The man from Mort’s is named Orvis. After leaving the store, Orvis misplaces his gun and runs another buggy off the road. Lizzy sees this on the news the following evening after watching Predator. Her people don’t have televisions. They don’t have light bulbs or microwaves. Orvis is said to have shouted, “Rumspringa!” before punching the horse and falling down. They found no gun, police say, and Orvis was arrested for admitting to buying alcohol for minors and equine assault. Lizzy is still laughing from the scene where Arnold Schwarzenegger called the alien an ugly motherfucker. She laughs a lot these days.

Honing New Skills

Lizzy goes to many parties. “Ragers,” they’re called. She’s tried many new things, like marijuana and cocaine and ecstasy. She’s done Jӓger bombs and tequila shots. She’s shotgunned beers and licked salt off strangers’ stomachs. She’s unaware of how the English boys would like to fuck her, and one night the cops come just as one of them is leading her away from the group. Lizzy throws a half empty bottle of electric blue St. Ides Special Brew at a sheriff’s car and runs into the woods along the Yeowza River with another girl. They laugh and kiss, and she likes it and it confuses her. Another night they party on the hill behind the high school. Lizzy’s people don’t attend public schools. Someone has a potato launcher—spudgun, tater cannon. The spray used to ignite it smells like an exotic flower, and each time she fingers the switch the kick makes her heart gallop.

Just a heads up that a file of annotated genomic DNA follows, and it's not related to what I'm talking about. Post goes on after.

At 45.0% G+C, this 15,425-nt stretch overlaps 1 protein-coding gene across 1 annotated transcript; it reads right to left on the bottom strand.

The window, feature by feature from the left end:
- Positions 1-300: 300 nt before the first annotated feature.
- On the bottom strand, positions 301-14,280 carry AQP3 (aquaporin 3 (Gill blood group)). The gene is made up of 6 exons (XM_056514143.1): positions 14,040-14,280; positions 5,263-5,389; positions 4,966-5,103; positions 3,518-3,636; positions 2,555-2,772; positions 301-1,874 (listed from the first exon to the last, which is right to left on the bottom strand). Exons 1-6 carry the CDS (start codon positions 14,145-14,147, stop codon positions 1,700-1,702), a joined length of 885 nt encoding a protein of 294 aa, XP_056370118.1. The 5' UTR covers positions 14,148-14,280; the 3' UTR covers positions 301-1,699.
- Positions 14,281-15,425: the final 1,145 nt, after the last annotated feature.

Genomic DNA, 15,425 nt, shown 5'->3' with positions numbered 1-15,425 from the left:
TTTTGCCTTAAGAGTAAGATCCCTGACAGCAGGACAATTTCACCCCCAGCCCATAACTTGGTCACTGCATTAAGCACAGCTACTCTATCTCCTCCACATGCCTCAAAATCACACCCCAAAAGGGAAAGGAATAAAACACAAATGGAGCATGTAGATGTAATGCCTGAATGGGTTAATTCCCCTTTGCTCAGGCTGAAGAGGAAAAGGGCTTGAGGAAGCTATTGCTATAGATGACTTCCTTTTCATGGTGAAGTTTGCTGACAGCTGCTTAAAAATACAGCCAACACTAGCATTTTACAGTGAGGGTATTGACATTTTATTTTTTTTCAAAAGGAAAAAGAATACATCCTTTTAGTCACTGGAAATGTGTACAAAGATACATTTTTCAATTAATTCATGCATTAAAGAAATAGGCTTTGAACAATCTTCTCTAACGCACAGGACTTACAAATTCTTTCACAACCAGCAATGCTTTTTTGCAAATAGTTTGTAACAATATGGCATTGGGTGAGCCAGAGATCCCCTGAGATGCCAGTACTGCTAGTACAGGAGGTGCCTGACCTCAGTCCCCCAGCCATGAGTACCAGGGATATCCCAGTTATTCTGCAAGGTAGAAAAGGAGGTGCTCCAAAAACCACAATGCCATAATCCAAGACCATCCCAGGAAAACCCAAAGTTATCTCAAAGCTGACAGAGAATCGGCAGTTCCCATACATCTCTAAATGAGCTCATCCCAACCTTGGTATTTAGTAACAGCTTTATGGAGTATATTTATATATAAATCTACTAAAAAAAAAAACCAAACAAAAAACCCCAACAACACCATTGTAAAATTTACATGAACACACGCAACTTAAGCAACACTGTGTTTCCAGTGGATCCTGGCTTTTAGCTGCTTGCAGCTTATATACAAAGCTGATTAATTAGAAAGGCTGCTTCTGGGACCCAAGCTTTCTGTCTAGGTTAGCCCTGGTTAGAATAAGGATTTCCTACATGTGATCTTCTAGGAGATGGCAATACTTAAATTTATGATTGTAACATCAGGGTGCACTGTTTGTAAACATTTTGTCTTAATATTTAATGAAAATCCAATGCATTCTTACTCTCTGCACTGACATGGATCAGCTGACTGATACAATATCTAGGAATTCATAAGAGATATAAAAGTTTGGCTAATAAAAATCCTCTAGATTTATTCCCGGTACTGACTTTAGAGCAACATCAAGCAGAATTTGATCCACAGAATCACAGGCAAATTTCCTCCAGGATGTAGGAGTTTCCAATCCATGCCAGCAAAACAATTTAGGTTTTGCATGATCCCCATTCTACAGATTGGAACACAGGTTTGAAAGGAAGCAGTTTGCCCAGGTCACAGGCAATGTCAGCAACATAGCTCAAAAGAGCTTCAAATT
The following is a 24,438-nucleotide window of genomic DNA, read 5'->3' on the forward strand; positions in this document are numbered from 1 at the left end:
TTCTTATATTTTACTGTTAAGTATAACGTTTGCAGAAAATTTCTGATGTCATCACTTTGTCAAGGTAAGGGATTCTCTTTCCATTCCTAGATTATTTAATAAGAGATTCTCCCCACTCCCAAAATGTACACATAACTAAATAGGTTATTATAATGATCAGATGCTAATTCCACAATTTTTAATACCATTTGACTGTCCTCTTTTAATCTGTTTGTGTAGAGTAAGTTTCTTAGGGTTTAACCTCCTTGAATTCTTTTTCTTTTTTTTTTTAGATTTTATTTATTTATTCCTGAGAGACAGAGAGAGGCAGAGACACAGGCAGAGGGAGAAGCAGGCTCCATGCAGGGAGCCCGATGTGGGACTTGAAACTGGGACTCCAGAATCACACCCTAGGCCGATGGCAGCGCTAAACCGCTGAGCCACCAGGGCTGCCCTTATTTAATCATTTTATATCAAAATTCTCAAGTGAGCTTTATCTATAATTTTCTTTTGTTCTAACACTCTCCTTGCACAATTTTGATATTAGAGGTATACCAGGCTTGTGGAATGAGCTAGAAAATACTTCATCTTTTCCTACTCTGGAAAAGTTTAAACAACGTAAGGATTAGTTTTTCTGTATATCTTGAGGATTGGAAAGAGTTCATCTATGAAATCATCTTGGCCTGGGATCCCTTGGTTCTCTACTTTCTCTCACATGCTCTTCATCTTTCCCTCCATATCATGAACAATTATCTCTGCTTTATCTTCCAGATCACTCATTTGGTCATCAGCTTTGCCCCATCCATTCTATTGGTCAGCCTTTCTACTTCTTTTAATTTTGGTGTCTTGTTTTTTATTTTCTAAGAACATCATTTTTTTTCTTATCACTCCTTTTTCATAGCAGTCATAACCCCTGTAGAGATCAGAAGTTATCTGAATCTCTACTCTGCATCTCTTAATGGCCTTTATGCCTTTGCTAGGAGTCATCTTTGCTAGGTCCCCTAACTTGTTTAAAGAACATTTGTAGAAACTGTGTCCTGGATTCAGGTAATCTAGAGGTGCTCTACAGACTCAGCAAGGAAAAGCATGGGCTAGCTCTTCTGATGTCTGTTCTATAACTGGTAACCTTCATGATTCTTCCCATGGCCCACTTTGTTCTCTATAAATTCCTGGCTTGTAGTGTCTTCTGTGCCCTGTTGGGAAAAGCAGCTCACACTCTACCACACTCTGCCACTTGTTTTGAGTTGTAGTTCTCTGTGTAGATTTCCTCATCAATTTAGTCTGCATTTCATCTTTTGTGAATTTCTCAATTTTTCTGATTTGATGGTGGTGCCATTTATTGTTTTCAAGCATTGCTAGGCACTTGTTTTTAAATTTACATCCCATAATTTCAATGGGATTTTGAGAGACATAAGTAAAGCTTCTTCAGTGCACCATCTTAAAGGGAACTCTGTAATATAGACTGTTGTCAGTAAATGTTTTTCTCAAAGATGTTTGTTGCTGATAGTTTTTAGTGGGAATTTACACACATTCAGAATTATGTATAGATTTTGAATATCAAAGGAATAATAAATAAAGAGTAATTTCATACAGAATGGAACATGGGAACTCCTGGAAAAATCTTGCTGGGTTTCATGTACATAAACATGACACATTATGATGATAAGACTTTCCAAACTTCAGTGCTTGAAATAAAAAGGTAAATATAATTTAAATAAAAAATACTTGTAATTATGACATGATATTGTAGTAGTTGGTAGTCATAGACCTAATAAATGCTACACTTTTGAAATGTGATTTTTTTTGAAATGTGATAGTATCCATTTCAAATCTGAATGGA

Sad Connection

Watching a documentary on the History Channel, Lizzy learns there was a potato famine in Ireland and many people died. Thin Lizzy first formed in Ireland. “Motherfucker,” she says, but this time she doesn’t laugh.

Lineage and Hidden Rage